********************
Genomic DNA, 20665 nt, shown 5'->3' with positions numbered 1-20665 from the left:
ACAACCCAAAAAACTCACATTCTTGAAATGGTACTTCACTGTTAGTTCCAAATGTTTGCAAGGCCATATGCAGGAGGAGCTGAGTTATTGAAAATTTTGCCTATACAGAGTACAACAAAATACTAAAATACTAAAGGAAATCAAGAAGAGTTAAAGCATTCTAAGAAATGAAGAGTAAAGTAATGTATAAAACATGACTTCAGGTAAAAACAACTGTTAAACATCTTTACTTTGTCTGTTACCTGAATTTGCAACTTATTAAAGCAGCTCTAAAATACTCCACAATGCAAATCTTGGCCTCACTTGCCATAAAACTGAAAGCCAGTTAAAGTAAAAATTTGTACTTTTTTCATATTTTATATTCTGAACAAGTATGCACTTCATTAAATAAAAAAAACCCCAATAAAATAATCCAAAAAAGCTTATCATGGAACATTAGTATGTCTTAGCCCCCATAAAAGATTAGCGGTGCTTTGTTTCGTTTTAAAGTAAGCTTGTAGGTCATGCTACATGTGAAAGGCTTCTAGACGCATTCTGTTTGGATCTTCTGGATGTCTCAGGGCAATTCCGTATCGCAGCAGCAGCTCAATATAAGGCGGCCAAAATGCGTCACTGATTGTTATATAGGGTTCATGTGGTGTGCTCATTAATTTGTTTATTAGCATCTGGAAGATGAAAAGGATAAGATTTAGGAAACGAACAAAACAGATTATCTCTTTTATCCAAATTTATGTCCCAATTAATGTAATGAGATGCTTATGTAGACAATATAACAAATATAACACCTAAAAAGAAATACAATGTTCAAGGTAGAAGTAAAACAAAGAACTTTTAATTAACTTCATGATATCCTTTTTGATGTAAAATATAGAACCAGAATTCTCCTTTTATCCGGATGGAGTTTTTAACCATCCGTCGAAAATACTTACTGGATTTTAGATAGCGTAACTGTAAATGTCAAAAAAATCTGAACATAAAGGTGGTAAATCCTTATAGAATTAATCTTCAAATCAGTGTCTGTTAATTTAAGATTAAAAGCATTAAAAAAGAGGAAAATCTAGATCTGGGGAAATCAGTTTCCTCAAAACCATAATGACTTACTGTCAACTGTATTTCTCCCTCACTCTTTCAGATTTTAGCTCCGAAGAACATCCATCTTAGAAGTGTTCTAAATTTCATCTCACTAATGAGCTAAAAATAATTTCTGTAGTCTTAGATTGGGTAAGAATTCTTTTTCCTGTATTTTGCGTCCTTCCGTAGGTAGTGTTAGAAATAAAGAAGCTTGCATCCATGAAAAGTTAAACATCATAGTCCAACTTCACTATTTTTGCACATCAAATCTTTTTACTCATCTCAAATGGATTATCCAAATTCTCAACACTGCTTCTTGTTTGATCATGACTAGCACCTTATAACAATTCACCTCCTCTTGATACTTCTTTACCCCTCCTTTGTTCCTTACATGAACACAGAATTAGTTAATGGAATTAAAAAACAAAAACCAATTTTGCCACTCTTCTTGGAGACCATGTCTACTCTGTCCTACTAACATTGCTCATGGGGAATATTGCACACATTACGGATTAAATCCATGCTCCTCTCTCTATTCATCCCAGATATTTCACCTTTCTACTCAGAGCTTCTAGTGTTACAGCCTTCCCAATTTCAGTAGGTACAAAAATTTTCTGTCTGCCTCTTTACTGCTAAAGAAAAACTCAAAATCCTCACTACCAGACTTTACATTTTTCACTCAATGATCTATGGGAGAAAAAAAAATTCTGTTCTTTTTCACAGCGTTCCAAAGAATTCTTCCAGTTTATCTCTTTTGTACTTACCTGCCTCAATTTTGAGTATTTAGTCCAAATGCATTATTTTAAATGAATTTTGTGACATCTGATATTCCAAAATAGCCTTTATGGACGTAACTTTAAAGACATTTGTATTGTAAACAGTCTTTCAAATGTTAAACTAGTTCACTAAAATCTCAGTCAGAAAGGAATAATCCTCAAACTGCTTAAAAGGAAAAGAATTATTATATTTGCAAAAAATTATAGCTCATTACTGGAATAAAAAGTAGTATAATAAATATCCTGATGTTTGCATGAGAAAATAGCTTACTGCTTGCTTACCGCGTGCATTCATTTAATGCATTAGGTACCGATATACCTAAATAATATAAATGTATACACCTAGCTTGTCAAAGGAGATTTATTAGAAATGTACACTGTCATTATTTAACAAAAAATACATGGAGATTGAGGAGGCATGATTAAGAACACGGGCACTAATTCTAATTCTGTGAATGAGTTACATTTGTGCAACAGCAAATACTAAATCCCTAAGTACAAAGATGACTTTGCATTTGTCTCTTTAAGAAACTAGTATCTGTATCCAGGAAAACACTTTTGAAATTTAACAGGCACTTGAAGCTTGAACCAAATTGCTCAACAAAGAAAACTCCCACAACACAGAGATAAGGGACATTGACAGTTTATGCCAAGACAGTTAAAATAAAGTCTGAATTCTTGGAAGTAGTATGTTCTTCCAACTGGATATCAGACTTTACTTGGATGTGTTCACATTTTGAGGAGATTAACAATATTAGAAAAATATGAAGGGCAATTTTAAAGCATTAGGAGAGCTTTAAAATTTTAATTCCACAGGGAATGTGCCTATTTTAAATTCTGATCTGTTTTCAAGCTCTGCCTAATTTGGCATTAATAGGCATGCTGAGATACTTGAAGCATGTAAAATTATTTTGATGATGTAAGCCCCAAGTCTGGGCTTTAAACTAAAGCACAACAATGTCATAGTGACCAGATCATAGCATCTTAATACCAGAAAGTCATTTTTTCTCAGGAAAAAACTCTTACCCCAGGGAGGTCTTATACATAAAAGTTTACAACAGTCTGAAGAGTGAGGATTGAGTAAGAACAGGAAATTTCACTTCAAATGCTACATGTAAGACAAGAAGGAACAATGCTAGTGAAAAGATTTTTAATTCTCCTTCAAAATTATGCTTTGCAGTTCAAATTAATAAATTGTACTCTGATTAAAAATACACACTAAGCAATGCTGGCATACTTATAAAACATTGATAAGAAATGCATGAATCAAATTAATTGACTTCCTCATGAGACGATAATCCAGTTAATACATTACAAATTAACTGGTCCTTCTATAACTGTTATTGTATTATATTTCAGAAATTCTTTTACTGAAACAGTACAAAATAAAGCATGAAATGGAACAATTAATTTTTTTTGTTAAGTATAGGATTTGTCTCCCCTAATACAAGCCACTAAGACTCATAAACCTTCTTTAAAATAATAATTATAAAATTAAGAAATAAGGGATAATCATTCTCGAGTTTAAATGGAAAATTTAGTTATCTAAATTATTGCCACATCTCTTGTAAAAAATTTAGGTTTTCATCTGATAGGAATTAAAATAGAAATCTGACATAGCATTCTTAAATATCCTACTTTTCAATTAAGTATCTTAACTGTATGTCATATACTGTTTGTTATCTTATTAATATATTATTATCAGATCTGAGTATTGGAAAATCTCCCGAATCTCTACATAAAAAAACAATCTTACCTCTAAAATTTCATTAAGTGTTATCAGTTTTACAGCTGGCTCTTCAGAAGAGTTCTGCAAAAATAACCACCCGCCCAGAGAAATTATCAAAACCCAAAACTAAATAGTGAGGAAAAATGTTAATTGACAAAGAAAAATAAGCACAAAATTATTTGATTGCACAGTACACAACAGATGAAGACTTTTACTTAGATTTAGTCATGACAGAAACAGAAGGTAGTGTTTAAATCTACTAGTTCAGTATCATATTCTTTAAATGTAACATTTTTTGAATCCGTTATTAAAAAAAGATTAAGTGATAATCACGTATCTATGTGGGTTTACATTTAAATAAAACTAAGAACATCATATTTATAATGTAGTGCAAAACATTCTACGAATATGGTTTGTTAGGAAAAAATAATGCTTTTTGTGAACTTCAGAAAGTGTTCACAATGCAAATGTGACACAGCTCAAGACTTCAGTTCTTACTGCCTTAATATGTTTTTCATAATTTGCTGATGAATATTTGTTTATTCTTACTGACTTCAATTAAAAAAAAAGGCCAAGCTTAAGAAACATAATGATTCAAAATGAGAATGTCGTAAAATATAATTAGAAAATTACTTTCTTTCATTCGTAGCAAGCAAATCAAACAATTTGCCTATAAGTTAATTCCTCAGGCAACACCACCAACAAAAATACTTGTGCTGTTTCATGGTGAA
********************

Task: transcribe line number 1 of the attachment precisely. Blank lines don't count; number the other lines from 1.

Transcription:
Genomic DNA, 20665 nt, shown 5'->3' with positions numbered 1-20665 from the left: